Speedy CT scans

Pinpointing diagnoses with state-of-the-art imaging.

Three-month-old Jase Poppke quietly looked around inside the large doughnut-shaped computed tomography (CT) scanner, his tiny fingers wrapped around the thumb of Suzanne Loew, lead CT technologist atNorton Children’s Hospital. Seconds later, on the other side of a glass window, Jase’s tiny heart appeared as an image on a computer screen. With the click-and-drag of a mouse, the image grew larger and incredibly detailed.

The scanner uses a rapidly spinning X-ray tube inside the circular housing that takes images of the body as it moves through the opening, or “doughnut hole.” CT scans are a common diagnostic imaging tool used to examine everything from the head, heart and abdomen to the spine, pelvis and even major blood vessels.

“CT imaging helps us make important diagnoses and provide important information to the physicians taking care of our pediatric patients,” said Philip Dydynski, M.D., pediatric radiologist. Dr. Dydynski is the new chief of pediatric radiology for Norton Children’s Hospital and Norton Children’s Medical Center – Brownsboro. He leads Norton Healthcare’s team of 11 pediatric radiologists.

Jase’s CT scan was performed using a new piece of equipment called the Siemens 256-slice SOMATOM Definition Flash CT scanner. It is the latest in a series of advancements aimed at reducing radiation exposure to the hospital’s smallest patients. Norton Children’s Hospital was the second free- standing children’s hospital in the United States to install this state-of-the-art technology.

The new scanner detects the size of the patient and adjusts the radiation level of the X-ray beams accordingly, making diagnostic imaging tests even safer for children. Because these scans are sensitive to movement, children often need to be sedated to remain still during the test. However, the new scanner’s high speed allows for shorter tests, so children may not need sedation. Many tests can be completed in just a few seconds.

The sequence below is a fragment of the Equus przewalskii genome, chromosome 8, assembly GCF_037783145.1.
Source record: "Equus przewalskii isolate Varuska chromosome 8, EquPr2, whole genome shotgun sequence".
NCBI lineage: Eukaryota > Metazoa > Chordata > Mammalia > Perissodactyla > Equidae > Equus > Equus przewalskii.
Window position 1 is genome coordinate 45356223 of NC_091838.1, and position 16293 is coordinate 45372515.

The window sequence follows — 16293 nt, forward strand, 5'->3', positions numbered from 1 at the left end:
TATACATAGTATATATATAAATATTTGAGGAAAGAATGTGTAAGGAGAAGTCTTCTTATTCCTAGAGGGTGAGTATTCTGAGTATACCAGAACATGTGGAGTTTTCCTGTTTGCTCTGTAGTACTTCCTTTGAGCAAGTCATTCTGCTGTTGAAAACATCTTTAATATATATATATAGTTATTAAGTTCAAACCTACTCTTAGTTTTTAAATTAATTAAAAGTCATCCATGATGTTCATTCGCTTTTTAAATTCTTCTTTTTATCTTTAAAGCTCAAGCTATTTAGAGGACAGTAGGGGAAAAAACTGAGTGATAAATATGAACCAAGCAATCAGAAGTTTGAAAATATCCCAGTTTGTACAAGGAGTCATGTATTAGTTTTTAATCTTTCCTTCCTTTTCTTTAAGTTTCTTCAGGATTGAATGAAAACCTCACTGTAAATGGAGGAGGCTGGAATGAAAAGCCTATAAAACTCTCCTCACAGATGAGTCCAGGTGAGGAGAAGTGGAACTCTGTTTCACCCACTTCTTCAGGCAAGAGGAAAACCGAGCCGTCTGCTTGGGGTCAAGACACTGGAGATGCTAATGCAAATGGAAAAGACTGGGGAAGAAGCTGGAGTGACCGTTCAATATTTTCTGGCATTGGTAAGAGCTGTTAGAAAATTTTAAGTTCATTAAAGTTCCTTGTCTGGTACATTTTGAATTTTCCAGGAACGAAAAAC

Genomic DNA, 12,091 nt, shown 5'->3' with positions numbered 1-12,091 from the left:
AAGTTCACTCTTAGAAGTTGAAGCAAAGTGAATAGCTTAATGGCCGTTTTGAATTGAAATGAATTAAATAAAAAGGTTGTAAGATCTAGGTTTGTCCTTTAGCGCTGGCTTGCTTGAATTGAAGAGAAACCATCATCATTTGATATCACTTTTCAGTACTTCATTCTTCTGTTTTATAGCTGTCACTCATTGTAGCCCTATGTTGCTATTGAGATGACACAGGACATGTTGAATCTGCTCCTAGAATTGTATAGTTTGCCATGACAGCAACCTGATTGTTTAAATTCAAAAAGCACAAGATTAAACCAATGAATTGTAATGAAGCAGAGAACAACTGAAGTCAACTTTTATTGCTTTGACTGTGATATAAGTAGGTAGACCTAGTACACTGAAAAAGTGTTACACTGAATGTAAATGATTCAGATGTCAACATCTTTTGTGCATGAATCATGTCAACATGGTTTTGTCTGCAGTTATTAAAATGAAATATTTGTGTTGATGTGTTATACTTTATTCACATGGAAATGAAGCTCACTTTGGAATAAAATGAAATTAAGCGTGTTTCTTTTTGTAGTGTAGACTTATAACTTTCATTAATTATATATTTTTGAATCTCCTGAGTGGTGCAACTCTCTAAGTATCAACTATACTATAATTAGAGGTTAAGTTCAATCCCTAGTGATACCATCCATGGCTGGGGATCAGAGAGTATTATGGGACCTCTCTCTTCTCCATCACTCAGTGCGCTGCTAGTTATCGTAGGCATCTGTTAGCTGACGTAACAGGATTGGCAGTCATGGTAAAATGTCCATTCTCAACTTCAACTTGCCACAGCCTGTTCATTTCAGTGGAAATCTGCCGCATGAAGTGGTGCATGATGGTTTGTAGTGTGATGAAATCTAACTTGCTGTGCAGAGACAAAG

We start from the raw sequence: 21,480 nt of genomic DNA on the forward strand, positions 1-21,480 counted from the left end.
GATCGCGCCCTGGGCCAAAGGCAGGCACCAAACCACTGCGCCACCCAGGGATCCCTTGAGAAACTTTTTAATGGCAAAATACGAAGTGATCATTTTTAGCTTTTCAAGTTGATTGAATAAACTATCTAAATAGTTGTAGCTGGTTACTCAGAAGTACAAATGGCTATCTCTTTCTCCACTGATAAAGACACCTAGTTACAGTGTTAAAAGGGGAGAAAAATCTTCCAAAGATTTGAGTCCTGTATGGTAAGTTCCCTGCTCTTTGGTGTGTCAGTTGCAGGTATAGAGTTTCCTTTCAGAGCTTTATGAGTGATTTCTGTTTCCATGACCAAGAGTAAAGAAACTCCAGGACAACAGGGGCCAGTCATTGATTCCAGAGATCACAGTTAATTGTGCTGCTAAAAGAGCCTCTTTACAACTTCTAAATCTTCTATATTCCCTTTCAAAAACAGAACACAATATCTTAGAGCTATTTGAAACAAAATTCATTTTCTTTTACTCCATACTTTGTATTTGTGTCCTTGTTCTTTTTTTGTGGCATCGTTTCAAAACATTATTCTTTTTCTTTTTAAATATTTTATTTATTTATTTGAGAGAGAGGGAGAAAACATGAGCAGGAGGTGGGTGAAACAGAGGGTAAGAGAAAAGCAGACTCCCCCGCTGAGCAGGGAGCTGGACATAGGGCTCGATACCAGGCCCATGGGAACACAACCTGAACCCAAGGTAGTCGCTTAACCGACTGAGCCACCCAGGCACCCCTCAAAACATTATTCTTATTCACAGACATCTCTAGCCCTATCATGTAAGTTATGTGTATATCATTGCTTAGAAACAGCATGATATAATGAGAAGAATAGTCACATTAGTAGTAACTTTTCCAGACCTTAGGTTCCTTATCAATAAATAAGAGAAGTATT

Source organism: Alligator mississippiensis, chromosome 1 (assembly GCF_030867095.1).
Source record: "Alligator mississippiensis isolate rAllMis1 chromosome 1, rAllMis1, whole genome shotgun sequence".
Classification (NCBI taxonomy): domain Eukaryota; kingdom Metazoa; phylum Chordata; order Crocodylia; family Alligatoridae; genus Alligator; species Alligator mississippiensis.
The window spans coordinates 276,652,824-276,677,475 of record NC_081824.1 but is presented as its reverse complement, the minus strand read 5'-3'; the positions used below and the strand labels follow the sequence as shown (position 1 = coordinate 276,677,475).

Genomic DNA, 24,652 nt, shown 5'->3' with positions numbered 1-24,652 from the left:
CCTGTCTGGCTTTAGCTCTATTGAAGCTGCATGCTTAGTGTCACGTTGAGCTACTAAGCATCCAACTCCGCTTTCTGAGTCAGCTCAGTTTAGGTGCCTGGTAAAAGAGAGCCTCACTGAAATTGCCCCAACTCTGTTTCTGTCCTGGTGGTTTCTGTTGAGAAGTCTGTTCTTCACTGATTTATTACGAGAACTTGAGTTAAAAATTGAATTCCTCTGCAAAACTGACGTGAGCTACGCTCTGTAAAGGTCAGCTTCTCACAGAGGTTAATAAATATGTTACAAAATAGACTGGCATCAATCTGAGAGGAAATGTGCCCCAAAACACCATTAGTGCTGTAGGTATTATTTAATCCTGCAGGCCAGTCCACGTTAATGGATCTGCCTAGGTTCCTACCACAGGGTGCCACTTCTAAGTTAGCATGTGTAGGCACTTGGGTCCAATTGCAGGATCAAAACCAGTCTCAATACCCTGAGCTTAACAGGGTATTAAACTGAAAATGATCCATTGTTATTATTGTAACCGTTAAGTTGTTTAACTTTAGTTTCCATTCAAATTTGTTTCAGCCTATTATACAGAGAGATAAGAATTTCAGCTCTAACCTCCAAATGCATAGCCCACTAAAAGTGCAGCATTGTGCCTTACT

“The end result is a radiation dose significantly less than CT machines from even a decade ago,” Dr. Dydynski said. “The new CT is fast enough to scan the entire chest in between heartbeats with great accuracy. This results in a decreased need for sedation, even in infants such as Jase.”

Because Jase did not need sedation, he was back in his mother’s arms in less than 15 minutes. Pediatric cardiologists and cardiothoracic surgeons will review his images to determine what type of surgery he will need to correct a congenital heart defect called tetralogy of Fallot.

“The more detailed images have made it easier to diagnose congenital heart disease among other serious conditions,” Dr. Dydynski said.

The scanner at Norton Children’s Hospital is housed in a room designed specifically with children in mind. It is decorated with a soothing color scheme and has an overhead “window” that looks out onto a serene outer space scene. These help distract young children and ease their anxiety.

Reducing radiation exposure is a top priority for Norton Healthcare. The new CT scanner and room design are part of several upgrades at Norton Healthcare facilities that total more than $5 million to date. The X-ray room in the emergency department at Norton Children’s Medical Center – Brownsboro was updated with a digital X-ray that acquires and transfers images in less time, reducing radiation exposure.

“This allows for faster turnaround and less wait time in the emergency room,” Dr. Dydynski said.

Other improvements slated for Norton Children’s Hospital include upgrading a second digital fluoroscopy room and adding additional portable digital X-ray units.

“The portable digital unit has been extremely well-received, especially by the emergency department physicians and pediatric surgeons,” Dr. Dydynski said. “It is a tremendous benefit, especially in the trauma setting, as physicians caring for the patient are able to see the X-rays instantly.”


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